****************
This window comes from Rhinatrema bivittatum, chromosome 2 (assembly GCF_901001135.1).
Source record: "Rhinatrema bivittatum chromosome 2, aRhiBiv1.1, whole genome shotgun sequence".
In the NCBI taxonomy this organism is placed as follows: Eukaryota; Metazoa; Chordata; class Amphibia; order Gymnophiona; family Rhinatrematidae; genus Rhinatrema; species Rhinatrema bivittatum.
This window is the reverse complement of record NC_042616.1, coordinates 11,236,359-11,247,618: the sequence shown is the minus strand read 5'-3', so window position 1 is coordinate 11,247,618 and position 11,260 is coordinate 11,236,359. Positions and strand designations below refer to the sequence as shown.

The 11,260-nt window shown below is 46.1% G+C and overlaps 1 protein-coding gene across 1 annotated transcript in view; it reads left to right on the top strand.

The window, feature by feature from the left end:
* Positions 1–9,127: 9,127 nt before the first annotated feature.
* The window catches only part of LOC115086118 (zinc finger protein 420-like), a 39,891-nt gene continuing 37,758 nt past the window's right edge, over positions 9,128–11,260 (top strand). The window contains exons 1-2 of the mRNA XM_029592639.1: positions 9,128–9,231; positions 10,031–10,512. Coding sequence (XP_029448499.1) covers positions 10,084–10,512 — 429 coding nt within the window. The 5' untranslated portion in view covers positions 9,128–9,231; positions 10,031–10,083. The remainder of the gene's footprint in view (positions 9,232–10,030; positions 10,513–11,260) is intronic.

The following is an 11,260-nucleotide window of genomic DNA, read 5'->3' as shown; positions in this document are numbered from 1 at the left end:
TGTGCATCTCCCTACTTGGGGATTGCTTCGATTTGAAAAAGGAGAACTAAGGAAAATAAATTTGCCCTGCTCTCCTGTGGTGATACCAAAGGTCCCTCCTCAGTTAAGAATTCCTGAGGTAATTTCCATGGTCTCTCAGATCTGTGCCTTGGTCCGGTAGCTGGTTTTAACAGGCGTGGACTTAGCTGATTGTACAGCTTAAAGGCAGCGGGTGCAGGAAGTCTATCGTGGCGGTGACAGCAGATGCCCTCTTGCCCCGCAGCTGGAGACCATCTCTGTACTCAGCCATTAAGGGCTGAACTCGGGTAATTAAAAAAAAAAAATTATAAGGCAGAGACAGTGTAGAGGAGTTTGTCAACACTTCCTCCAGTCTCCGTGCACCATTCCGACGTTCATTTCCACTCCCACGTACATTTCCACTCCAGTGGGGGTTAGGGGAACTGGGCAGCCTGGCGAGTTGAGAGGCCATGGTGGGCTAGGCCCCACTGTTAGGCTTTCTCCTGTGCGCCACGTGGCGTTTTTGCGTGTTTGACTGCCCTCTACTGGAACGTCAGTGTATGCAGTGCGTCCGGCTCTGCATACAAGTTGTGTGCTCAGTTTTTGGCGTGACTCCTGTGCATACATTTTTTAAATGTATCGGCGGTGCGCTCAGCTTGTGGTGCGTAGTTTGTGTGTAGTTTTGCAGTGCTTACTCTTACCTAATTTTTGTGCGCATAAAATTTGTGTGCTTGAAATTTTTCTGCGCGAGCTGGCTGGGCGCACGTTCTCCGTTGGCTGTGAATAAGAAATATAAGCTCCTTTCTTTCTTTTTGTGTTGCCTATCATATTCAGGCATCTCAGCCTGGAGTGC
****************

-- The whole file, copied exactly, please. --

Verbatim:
This window comes from Rhinatrema bivittatum, chromosome 2 (assembly GCF_901001135.1).
Source record: "Rhinatrema bivittatum chromosome 2, aRhiBiv1.1, whole genome shotgun sequence".
In the NCBI taxonomy this organism is placed as follows: Eukaryota; Metazoa; Chordata; class Amphibia; order Gymnophiona; family Rhinatrematidae; genus Rhinatrema; species Rhinatrema bivittatum.
This window is the reverse complement of record NC_042616.1, coordinates 11,236,359-11,247,618: the sequence shown is the minus strand read 5'-3', so window position 1 is coordinate 11,247,618 and position 11,260 is coordinate 11,236,359. Positions and strand designations below refer to the sequence as shown.

The 11,260-nt window shown below is 46.1% G+C and overlaps 1 protein-coding gene across 1 annotated transcript in view; it reads left to right on the top strand.

The window, feature by feature from the left end:
* Positions 1–9,127: 9,127 nt before the first annotated feature.
* The window catches only part of LOC115086118 (zinc finger protein 420-like), a 39,891-nt gene continuing 37,758 nt past the window's right edge, over positions 9,128–11,260 (top strand). The window contains exons 1-2 of the mRNA XM_029592639.1: positions 9,128–9,231; positions 10,031–10,512. Coding sequence (XP_029448499.1) covers positions 10,084–10,512 — 429 coding nt within the window. The 5' untranslated portion in view covers positions 9,128–9,231; positions 10,031–10,083. The remainder of the gene's footprint in view (positions 9,232–10,030; positions 10,513–11,260) is intronic.

The following is an 11,260-nucleotide window of genomic DNA, read 5'->3' as shown; positions in this document are numbered from 1 at the left end:
TGTGCATCTCCCTACTTGGGGATTGCTTCGATTTGAAAAAGGAGAACTAAGGAAAATAAATTTGCCCTGCTCTCCTGTGGTGATACCAAAGGTCCCTCCTCAGTTAAGAATTCCTGAGGTAATTTCCATGGTCTCTCAGATCTGTGCCTTGGTCCGGTAGCTGGTTTTAACAGGCGTGGACTTAGCTGATTGTACAGCTTAAAGGCAGCGGGTGCAGGAAGTCTATCGTGGCGGTGACAGCAGATGCCCTCTTGCCCCGCAGCTGGAGACCATCTCTGTACTCAGCCATTAAGGGCTGAACTCGGGTAATTAAAAAAAAAAAATTATAAGGCAGAGACAGTGTAGAGGAGTTTGTCAACACTTCCTCCAGTCTCCGTGCACCATTCCGACGTTCATTTCCACTCCCACGTACATTTCCACTCCAGTGGGGGTTAGGGGAACTGGGCAGCCTGGCGAGTTGAGAGGCCATGGTGGGCTAGGCCCCACTGTTAGGCTTTCTCCTGTGCGCCACGTGGCGTTTTTGCGTGTTTGACTGCCCTCTACTGGAACGTCAGTGTATGCAGTGCGTCCGGCTCTGCATACAAGTTGTGTGCTCAGTTTTTGGCGTGACTCCTGTGCATACATTTTTTAAATGTATCGGCGGTGCGCTCAGCTTGTGGTGCGTAGTTTGTGTGTAGTTTTGCAGTGCTTACTCTTACCTAATTTTTGTGCGCATAAAATTTGTGTGCTTGAAATTTTTCTGCGCGAGCTGGCTGGGCGCACGTTCTCCGTTGGCTGTGAATAAGAAATATAAGCTCCTTTCTTTCTTTTTGTGTTGCCTATCATATTCAGGCATCTCAGCCTGGAGTGC